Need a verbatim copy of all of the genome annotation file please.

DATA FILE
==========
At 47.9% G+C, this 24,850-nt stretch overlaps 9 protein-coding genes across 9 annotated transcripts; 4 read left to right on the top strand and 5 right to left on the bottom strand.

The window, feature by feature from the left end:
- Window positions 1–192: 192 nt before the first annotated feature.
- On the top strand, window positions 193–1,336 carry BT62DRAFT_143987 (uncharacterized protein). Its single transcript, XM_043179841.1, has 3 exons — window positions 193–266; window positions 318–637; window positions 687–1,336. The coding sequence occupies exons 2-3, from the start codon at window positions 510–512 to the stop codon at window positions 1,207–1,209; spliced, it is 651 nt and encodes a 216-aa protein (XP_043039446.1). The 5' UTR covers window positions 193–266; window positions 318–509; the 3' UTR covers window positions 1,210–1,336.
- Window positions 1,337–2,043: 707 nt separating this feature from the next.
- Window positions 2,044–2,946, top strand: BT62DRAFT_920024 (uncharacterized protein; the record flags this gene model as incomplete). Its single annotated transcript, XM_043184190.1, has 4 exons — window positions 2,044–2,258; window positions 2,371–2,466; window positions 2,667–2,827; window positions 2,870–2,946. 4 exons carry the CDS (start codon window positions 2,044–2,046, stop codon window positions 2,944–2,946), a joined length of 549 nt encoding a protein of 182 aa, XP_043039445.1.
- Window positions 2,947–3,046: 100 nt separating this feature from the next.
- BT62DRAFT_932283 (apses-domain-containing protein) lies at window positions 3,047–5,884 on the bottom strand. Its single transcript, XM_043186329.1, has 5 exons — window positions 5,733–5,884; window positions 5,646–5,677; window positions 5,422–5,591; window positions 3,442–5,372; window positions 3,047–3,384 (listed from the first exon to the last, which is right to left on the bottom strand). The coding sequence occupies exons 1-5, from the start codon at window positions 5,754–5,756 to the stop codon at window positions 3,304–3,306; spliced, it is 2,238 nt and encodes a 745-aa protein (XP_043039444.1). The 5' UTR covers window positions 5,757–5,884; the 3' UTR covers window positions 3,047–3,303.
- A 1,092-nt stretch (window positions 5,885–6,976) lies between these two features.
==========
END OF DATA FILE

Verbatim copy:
At 47.9% G+C, this 24,850-nt stretch overlaps 9 protein-coding genes across 9 annotated transcripts; 4 read left to right on the top strand and 5 right to left on the bottom strand.

The window, feature by feature from the left end:
- Window positions 1–192: 192 nt before the first annotated feature.
- On the top strand, window positions 193–1,336 carry BT62DRAFT_143987 (uncharacterized protein). Its single transcript, XM_043179841.1, has 3 exons — window positions 193–266; window positions 318–637; window positions 687–1,336. The coding sequence occupies exons 2-3, from the start codon at window positions 510–512 to the stop codon at window positions 1,207–1,209; spliced, it is 651 nt and encodes a 216-aa protein (XP_043039446.1). The 5' UTR covers window positions 193–266; window positions 318–509; the 3' UTR covers window positions 1,210–1,336.
- Window positions 1,337–2,043: 707 nt separating this feature from the next.
- Window positions 2,044–2,946, top strand: BT62DRAFT_920024 (uncharacterized protein; the record flags this gene model as incomplete). Its single annotated transcript, XM_043184190.1, has 4 exons — window positions 2,044–2,258; window positions 2,371–2,466; window positions 2,667–2,827; window positions 2,870–2,946. 4 exons carry the CDS (start codon window positions 2,044–2,046, stop codon window positions 2,944–2,946), a joined length of 549 nt encoding a protein of 182 aa, XP_043039445.1.
- Window positions 2,947–3,046: 100 nt separating this feature from the next.
- BT62DRAFT_932283 (apses-domain-containing protein) lies at window positions 3,047–5,884 on the bottom strand. Its single transcript, XM_043186329.1, has 5 exons — window positions 5,733–5,884; window positions 5,646–5,677; window positions 5,422–5,591; window positions 3,442–5,372; window positions 3,047–3,384 (listed from the first exon to the last, which is right to left on the bottom strand). The coding sequence occupies exons 1-5, from the start codon at window positions 5,754–5,756 to the stop codon at window positions 3,304–3,306; spliced, it is 2,238 nt and encodes a 745-aa protein (XP_043039444.1). The 5' UTR covers window positions 5,757–5,884; the 3' UTR covers window positions 3,047–3,303.
- A 1,092-nt stretch (window positions 5,885–6,976) lies between these two features.